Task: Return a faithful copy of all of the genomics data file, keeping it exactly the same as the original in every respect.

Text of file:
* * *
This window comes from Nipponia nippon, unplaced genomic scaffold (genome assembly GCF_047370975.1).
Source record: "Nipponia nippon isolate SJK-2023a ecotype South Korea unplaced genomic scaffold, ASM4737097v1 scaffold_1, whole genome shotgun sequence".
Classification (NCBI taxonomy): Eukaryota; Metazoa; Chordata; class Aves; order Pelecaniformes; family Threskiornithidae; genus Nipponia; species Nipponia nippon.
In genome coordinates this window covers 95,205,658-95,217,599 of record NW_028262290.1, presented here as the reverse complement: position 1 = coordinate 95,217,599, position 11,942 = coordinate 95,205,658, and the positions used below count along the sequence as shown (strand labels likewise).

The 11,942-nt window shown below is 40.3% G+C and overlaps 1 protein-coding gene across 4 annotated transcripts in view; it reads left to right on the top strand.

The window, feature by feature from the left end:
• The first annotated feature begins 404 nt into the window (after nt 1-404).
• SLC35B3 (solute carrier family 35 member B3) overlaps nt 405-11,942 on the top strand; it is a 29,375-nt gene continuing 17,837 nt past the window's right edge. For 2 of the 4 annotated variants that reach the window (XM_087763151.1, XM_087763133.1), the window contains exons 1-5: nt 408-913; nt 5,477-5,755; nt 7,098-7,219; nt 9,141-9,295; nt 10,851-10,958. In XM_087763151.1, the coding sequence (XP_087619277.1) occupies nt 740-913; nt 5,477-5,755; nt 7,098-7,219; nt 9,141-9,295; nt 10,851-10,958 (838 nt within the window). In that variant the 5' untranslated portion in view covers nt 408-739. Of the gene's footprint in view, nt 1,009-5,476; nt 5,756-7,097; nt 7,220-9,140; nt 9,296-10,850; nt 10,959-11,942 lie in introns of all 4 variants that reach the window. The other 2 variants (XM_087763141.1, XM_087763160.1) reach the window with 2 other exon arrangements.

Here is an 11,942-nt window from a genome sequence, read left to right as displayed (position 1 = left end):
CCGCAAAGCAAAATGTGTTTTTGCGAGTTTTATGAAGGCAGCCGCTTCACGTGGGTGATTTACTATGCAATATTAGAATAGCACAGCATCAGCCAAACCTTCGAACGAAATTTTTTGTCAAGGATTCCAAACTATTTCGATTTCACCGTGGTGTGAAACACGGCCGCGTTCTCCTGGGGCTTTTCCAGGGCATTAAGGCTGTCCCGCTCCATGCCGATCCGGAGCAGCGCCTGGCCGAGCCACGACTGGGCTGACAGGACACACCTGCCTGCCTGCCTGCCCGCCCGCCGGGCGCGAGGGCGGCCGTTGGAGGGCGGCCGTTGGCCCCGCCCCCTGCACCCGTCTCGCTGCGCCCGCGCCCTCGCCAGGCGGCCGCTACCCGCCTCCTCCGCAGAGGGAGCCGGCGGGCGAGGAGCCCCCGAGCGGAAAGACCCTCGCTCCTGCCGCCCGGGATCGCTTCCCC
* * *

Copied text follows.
This window comes from Nipponia nippon, unplaced genomic scaffold (genome assembly GCF_047370975.1).
Source record: "Nipponia nippon isolate SJK-2023a ecotype South Korea unplaced genomic scaffold, ASM4737097v1 scaffold_1, whole genome shotgun sequence".
Classification (NCBI taxonomy): Eukaryota; Metazoa; Chordata; class Aves; order Pelecaniformes; family Threskiornithidae; genus Nipponia; species Nipponia nippon.
In genome coordinates this window covers 95,205,658-95,217,599 of record NW_028262290.1, presented here as the reverse complement: position 1 = coordinate 95,217,599, position 11,942 = coordinate 95,205,658, and the positions used below count along the sequence as shown (strand labels likewise).

The 11,942-nt window shown below is 40.3% G+C and overlaps 1 protein-coding gene across 4 annotated transcripts in view; it reads left to right on the top strand.

The window, feature by feature from the left end:
• The first annotated feature begins 404 nt into the window (after nt 1-404).
• SLC35B3 (solute carrier family 35 member B3) overlaps nt 405-11,942 on the top strand; it is a 29,375-nt gene continuing 17,837 nt past the window's right edge. For 2 of the 4 annotated variants that reach the window (XM_087763151.1, XM_087763133.1), the window contains exons 1-5: nt 408-913; nt 5,477-5,755; nt 7,098-7,219; nt 9,141-9,295; nt 10,851-10,958. In XM_087763151.1, the coding sequence (XP_087619277.1) occupies nt 740-913; nt 5,477-5,755; nt 7,098-7,219; nt 9,141-9,295; nt 10,851-10,958 (838 nt within the window). In that variant the 5' untranslated portion in view covers nt 408-739. Of the gene's footprint in view, nt 1,009-5,476; nt 5,756-7,097; nt 7,220-9,140; nt 9,296-10,850; nt 10,959-11,942 lie in introns of all 4 variants that reach the window. The other 2 variants (XM_087763141.1, XM_087763160.1) reach the window with 2 other exon arrangements.

Here is an 11,942-nt window from a genome sequence, read left to right as displayed (position 1 = left end):
CCGCAAAGCAAAATGTGTTTTTGCGAGTTTTATGAAGGCAGCCGCTTCACGTGGGTGATTTACTATGCAATATTAGAATAGCACAGCATCAGCCAAACCTTCGAACGAAATTTTTTGTCAAGGATTCCAAACTATTTCGATTTCACCGTGGTGTGAAACACGGCCGCGTTCTCCTGGGGCTTTTCCAGGGCATTAAGGCTGTCCCGCTCCATGCCGATCCGGAGCAGCGCCTGGCCGAGCCACGACTGGGCTGACAGGACACACCTGCCTGCCTGCCTGCCCGCCCGCCGGGCGCGAGGGCGGCCGTTGGAGGGCGGCCGTTGGCCCCGCCCCCTGCACCCGTCTCGCTGCGCCCGCGCCCTCGCCAGGCGGCCGCTACCCGCCTCCTCCGCAGAGGGAGCCGGCGGGCGAGGAGCCCCCGAGCGGAAAGACCCTCGCTCCTGCCGCCCGGGATCGCTTCCCC